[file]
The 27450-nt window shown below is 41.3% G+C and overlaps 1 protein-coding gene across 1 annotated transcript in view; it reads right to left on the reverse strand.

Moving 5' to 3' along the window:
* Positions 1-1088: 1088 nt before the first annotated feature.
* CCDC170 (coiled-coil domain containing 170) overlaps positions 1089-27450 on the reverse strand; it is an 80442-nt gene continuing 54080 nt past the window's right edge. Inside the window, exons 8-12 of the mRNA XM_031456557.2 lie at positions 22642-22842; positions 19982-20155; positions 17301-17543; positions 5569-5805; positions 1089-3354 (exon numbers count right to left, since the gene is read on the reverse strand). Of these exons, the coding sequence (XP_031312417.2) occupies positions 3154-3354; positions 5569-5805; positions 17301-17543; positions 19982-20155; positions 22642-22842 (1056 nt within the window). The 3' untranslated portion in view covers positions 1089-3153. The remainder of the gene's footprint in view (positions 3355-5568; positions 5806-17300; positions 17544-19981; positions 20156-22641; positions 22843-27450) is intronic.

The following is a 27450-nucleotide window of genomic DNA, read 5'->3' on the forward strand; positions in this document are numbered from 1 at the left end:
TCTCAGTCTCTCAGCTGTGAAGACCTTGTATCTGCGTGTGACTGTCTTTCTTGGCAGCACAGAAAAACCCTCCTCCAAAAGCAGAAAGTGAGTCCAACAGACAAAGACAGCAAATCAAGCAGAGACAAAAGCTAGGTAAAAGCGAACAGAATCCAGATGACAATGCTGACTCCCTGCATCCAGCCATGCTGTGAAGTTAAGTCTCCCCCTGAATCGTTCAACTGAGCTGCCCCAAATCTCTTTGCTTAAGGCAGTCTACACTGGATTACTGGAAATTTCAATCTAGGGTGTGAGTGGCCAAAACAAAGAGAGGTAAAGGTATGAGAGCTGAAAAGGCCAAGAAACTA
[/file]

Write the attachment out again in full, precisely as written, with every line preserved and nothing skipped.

The 27450-nt window shown below is 41.3% G+C and overlaps 1 protein-coding gene across 1 annotated transcript in view; it reads right to left on the reverse strand.

Moving 5' to 3' along the window:
* Positions 1-1088: 1088 nt before the first annotated feature.
* CCDC170 (coiled-coil domain containing 170) overlaps positions 1089-27450 on the reverse strand; it is an 80442-nt gene continuing 54080 nt past the window's right edge. Inside the window, exons 8-12 of the mRNA XM_031456557.2 lie at positions 22642-22842; positions 19982-20155; positions 17301-17543; positions 5569-5805; positions 1089-3354 (exon numbers count right to left, since the gene is read on the reverse strand). Of these exons, the coding sequence (XP_031312417.2) occupies positions 3154-3354; positions 5569-5805; positions 17301-17543; positions 19982-20155; positions 22642-22842 (1056 nt within the window). The 3' untranslated portion in view covers positions 1089-3153. The remainder of the gene's footprint in view (positions 3355-5568; positions 5806-17300; positions 17544-19981; positions 20156-22641; positions 22843-27450) is intronic.

The following is a 27450-nucleotide window of genomic DNA, read 5'->3' on the forward strand; positions in this document are numbered from 1 at the left end:
TCTCAGTCTCTCAGCTGTGAAGACCTTGTATCTGCGTGTGACTGTCTTTCTTGGCAGCACAGAAAAACCCTCCTCCAAAAGCAGAAAGTGAGTCCAACAGACAAAGACAGCAAATCAAGCAGAGACAAAAGCTAGGTAAAAGCGAACAGAATCCAGATGACAATGCTGACTCCCTGCATCCAGCCATGCTGTGAAGTTAAGTCTCCCCCTGAATCGTTCAACTGAGCTGCCCCAAATCTCTTTGCTTAAGGCAGTCTACACTGGATTACTGGAAATTTCAATCTAGGGTGTGAGTGGCCAAAACAAAGAGAGGTAAAGGTATGAGAGCTGAAAAGGCCAAGAAACTA